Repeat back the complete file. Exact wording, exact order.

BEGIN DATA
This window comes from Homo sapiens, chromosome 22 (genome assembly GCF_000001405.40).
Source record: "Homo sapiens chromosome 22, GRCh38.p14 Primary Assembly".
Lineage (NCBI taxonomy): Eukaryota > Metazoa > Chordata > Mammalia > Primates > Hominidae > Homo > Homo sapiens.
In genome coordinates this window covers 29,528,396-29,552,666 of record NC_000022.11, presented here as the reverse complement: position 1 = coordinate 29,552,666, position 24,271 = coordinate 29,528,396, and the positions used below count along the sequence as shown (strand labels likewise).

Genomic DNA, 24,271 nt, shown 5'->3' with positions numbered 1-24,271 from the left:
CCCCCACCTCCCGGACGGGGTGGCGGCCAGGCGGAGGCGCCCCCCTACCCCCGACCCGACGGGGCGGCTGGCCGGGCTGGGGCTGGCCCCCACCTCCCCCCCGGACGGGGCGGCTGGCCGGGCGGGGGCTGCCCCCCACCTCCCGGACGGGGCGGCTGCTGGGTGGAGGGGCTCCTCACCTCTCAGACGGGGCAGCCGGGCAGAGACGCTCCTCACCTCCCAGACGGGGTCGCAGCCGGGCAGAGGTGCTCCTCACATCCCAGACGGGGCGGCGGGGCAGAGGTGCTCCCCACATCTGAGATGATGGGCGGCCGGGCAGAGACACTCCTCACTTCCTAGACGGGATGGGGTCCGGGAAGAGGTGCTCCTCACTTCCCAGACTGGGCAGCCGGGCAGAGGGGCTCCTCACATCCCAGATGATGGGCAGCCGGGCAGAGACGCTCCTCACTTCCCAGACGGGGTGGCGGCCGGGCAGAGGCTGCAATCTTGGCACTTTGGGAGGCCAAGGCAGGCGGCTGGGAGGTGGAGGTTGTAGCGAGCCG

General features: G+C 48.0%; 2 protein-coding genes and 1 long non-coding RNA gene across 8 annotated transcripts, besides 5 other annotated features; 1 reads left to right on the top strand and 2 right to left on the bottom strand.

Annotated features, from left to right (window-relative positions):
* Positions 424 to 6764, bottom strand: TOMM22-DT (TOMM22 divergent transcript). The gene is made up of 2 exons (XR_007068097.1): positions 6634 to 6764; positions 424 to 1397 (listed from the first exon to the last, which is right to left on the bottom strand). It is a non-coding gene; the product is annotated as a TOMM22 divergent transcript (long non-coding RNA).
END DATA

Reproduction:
This window comes from Homo sapiens, chromosome 22 (genome assembly GCF_000001405.40).
Source record: "Homo sapiens chromosome 22, GRCh38.p14 Primary Assembly".
Lineage (NCBI taxonomy): Eukaryota > Metazoa > Chordata > Mammalia > Primates > Hominidae > Homo > Homo sapiens.
In genome coordinates this window covers 29,528,396-29,552,666 of record NC_000022.11, presented here as the reverse complement: position 1 = coordinate 29,552,666, position 24,271 = coordinate 29,528,396, and the positions used below count along the sequence as shown (strand labels likewise).

Genomic DNA, 24,271 nt, shown 5'->3' with positions numbered 1-24,271 from the left:
CCCCCACCTCCCGGACGGGGTGGCGGCCAGGCGGAGGCGCCCCCCTACCCCCGACCCGACGGGGCGGCTGGCCGGGCTGGGGCTGGCCCCCACCTCCCCCCCGGACGGGGCGGCTGGCCGGGCGGGGGCTGCCCCCCACCTCCCGGACGGGGCGGCTGCTGGGTGGAGGGGCTCCTCACCTCTCAGACGGGGCAGCCGGGCAGAGACGCTCCTCACCTCCCAGACGGGGTCGCAGCCGGGCAGAGGTGCTCCTCACATCCCAGACGGGGCGGCGGGGCAGAGGTGCTCCCCACATCTGAGATGATGGGCGGCCGGGCAGAGACACTCCTCACTTCCTAGACGGGATGGGGTCCGGGAAGAGGTGCTCCTCACTTCCCAGACTGGGCAGCCGGGCAGAGGGGCTCCTCACATCCCAGATGATGGGCAGCCGGGCAGAGACGCTCCTCACTTCCCAGACGGGGTGGCGGCCGGGCAGAGGCTGCAATCTTGGCACTTTGGGAGGCCAAGGCAGGCGGCTGGGAGGTGGAGGTTGTAGCGAGCCG

General features: G+C 48.0%; 2 protein-coding genes and 1 long non-coding RNA gene across 8 annotated transcripts, besides 5 other annotated features; 1 reads left to right on the top strand and 2 right to left on the bottom strand.

Annotated features, from left to right (window-relative positions):
* Positions 424 to 6764, bottom strand: TOMM22-DT (TOMM22 divergent transcript). The gene is made up of 2 exons (XR_007068097.1): positions 6634 to 6764; positions 424 to 1397 (listed from the first exon to the last, which is right to left on the bottom strand). It is a non-coding gene; the product is annotated as a TOMM22 divergent transcript (long non-coding RNA).